Nigerian Oil & Gas independent Seplat, perhaps Nigeria’s largest indigenous oil and gas producer, has just announced half year results in what has been a challenging environment for oil and gas producing companies. In a video interview with London South East the newly appointed CEO Roger Brown, who spent 7 years as CFO, stressed stability as he laid out Seplat’s plans for future growth, both organic and by acquisition. Roger describes Seplat as a Nigeria-focused company with 8 assets 'on-shore Nigeria', which gives a sense of its scale.
It owns a mid-stream gas processing business, #ANOH, which will drive the next phase of growth for the company and is only 18 months away from first gas. Currently #SEPL supply a third of all gas used to create electricity for the Nigerian grid, and ANOH looks set to supply up to 1200 megawatts of electricity, with offtakers for that energy already lined up and soon to be contracted. It will also move into the gas supply chain and produce LPG and so on.
Roger sees gas as critical to the energy needs of Nigeria as the country's population looks set to grow from 200 million to 400 million over the next 30 years, which will make it the third most populous country after India and China. Currently most energy needs are met off grid by diesel generators and demand for gas outstrips supply. Seplat's H1 numbers show the scale of the business. Even though the oil price in H1 "was half of last year's equivalent, the business still generated $200M in cash, we stabilised our production, drilled out six wells in the half, with another 2 in Q3.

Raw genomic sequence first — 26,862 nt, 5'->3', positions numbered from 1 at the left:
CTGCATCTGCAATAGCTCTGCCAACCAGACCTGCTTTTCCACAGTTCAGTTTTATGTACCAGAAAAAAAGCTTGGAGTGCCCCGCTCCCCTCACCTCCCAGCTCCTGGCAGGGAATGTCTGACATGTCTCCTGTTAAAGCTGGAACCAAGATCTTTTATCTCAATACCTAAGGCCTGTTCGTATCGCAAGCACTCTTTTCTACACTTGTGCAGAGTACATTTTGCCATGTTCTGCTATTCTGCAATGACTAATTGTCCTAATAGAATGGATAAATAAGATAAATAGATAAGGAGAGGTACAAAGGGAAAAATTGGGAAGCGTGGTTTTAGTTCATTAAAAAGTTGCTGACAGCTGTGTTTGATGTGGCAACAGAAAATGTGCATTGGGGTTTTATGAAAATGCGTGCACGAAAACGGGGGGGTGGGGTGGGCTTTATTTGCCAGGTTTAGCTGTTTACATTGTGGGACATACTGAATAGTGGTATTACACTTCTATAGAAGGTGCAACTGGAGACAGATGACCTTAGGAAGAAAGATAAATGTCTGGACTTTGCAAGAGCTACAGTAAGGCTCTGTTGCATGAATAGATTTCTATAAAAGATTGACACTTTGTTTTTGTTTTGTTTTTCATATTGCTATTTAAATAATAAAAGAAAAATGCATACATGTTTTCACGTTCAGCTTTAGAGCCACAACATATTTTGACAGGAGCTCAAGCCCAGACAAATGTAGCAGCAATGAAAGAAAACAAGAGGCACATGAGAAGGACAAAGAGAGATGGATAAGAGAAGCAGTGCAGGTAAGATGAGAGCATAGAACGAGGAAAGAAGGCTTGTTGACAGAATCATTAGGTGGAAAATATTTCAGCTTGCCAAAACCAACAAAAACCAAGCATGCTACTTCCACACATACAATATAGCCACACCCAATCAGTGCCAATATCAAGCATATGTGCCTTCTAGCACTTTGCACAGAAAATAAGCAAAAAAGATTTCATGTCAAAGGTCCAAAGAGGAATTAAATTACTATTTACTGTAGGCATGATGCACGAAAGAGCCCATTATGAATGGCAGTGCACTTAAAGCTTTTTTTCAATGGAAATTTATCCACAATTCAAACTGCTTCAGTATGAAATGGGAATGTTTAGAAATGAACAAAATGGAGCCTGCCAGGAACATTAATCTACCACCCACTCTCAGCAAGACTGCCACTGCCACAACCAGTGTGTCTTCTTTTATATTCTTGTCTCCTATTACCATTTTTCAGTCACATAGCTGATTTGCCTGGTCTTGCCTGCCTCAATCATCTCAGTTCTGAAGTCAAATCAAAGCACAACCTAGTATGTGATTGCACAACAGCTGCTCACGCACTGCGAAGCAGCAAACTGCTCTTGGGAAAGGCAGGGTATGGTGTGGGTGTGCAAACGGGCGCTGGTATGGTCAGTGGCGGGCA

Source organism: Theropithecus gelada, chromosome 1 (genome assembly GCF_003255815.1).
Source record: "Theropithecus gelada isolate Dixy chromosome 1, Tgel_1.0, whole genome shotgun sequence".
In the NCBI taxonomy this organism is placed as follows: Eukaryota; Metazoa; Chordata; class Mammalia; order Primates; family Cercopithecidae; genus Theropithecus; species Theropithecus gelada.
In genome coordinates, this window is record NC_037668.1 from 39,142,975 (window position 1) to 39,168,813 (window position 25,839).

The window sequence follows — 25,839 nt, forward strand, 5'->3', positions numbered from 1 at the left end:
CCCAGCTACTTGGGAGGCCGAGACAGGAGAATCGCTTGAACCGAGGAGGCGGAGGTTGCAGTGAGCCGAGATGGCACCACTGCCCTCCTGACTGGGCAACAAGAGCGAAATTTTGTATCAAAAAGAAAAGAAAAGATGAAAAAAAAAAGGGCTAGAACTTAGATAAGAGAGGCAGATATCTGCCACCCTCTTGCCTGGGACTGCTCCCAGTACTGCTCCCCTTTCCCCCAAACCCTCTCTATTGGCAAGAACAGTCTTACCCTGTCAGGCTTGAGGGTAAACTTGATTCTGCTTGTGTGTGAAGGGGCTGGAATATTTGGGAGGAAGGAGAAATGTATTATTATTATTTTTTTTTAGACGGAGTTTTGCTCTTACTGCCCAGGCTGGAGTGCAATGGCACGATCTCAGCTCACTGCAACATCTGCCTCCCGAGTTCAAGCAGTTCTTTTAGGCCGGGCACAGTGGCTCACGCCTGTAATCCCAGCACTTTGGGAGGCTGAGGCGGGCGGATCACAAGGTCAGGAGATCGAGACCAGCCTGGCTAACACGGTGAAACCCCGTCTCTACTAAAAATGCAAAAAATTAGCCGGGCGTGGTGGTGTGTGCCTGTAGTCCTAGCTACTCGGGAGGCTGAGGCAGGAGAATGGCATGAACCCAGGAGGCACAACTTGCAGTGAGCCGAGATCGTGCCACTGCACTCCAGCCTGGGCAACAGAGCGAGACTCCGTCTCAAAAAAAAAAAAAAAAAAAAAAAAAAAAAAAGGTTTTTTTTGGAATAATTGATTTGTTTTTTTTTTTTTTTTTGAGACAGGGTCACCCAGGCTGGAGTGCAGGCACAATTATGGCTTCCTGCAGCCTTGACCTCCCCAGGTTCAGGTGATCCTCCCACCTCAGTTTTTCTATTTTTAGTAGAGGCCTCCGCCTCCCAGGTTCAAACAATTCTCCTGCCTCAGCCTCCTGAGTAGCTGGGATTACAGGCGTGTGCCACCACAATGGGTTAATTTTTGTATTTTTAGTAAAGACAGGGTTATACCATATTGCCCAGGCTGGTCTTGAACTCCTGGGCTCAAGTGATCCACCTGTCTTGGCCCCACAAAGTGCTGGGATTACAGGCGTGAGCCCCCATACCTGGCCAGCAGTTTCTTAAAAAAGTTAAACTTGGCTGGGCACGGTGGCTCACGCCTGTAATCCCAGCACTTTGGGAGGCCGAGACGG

The business is robust, with $350M in cash, and net debt of $450M" said Roger. #SEPL produced 51kboepd in H1 in line with guidance, and Roger reiterated 2020 guidance of 47-57k boepd, with the large range due to OPEC production cuts and Covid uncertainty. Seplat is the only oil and gas producer to be dual-listed in both Nigeria and on the London Main Market, which gives it international credibility when it comes to making deals as oil majors like Shell plan to divest their Nigeria holdings over the next few years, yet still be a local player the new CEP believes.
AIM-listed Eland Oil & Gas was taken over for what may seem like a high price of £382M in cash at 166 pence per share, yet the purchase funds itself very quickly from production, and for Roger the investment case remains compelling. "Eland was our neighbour, just North of our Western assets. It has really strong sub surface reservoirs and this geology is something we know inside out. There are economies of scale because we are in the same area and they export through the same terminal as us. It is about drilling out some more of these prolific 'dual string completion' wells which bring in 5,000 or 6,000 boepd each. From there we are looking at economies of scale by creating a one-point export route for all our oil, potentially by reviving an old oil terminal."